Running into Breenie again in Las Vegas. Unbeknown to any of us, we figured out the morning we were driving to Sin City from Joshua National Park that Breenie was also in Las Vegas. We rarely had internet access while camping in the desert, and Breenie is also rarely on social media and email, so I’m not sure how that came about.  Breenie was leaving for NYC that night but we managed to find a few hours to catch up = gold.

Randomly running into Herb from Sheffield in a restaurant in Amsterdam. It’s always strange hearing a familiar voice in a foreign place. He was stoned and was really surprised to see us!

It plays with my mind…

Serendipitously running into good friends = awesome.

Running into old friends who you’ve lost contact with = great. (Emm… is the universe telling me that I need to reconnect with this person? Why?).

Running into randoms you’ve met briefly, or had some dealings with years ago = urm… is the universe telling me that I should re-connect with this person? Why?

There must be a reason right? What are the chances, or is it just completely random and means nothing.

Maybe it’s supposed to mean something and I need to figure out.

Maybe I’m supposed to make it mean something…?

Thinking like this drives me crazy!

And then there’s just the weird stuff.

The stuff that seems just lucky.

Getting great tickets in the Wimbledon ballot; finding out about tickets going on sale for concerts you want to see just in time to buy some; or being given tickets to what turns out to be Adele’s last concert because someone else can’t go.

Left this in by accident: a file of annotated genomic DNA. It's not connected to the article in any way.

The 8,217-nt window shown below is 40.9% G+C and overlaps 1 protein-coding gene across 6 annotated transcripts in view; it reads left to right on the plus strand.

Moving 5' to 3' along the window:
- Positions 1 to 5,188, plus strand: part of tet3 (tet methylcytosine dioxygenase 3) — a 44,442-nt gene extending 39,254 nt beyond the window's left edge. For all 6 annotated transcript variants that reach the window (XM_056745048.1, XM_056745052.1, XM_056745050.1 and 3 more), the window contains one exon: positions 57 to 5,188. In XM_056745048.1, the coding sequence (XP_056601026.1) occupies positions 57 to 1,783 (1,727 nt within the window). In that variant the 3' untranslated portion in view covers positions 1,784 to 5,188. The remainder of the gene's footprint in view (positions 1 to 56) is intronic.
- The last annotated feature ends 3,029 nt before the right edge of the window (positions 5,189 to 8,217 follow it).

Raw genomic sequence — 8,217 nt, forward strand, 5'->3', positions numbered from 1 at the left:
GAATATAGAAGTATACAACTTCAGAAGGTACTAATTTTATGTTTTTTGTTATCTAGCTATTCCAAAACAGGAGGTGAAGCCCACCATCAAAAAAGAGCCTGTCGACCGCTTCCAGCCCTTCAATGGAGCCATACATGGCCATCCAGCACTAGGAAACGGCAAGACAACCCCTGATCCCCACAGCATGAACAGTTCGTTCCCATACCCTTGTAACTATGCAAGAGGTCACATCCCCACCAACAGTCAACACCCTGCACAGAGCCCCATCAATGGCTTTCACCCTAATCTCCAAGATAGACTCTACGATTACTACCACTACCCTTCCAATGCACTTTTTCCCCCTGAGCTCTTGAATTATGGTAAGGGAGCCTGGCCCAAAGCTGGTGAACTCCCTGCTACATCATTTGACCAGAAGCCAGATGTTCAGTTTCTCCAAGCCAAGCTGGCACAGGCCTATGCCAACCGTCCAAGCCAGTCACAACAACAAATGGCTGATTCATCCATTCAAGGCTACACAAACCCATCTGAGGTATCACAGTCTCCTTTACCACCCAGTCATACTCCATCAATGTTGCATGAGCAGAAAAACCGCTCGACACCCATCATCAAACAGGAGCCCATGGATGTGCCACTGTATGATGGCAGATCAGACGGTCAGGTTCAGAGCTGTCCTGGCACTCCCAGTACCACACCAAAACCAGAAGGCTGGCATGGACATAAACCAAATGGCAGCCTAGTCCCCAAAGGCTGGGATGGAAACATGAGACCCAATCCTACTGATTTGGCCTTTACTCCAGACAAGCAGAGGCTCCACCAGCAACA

My best friend having a talent for calling me when bad things happen. I’m not sending out a bat-signal and she isn’t psychic.

Being in the right place at the right time to capitalise on job opportunities, meet important people, being online and catching a useful tweet you would never see otherwise. Or, narrowly catching trains and planes, or missing bad traffic, terrorist events, or other disasters.

Being let in to see the Killers at Royal Albert Hall with fake tickets we’d bought from eBay, (we didn’t know it at the time – the guys on the door certainly did…).

Stories of losing and absurdly finding wedding rings; ending up sitting next to friends of friends on planes on the other side of the world; or running into people you met travelling on the tube.

I could go on.

The story of the Bus Stop Wanker and Taxi Angel

Life saving people seemingly appear out of nowhere just when you need them.

We were in Pondicherry. It was our last stop after almost two months in India. (I have a love hate relationship with India of which I’ll write another time…)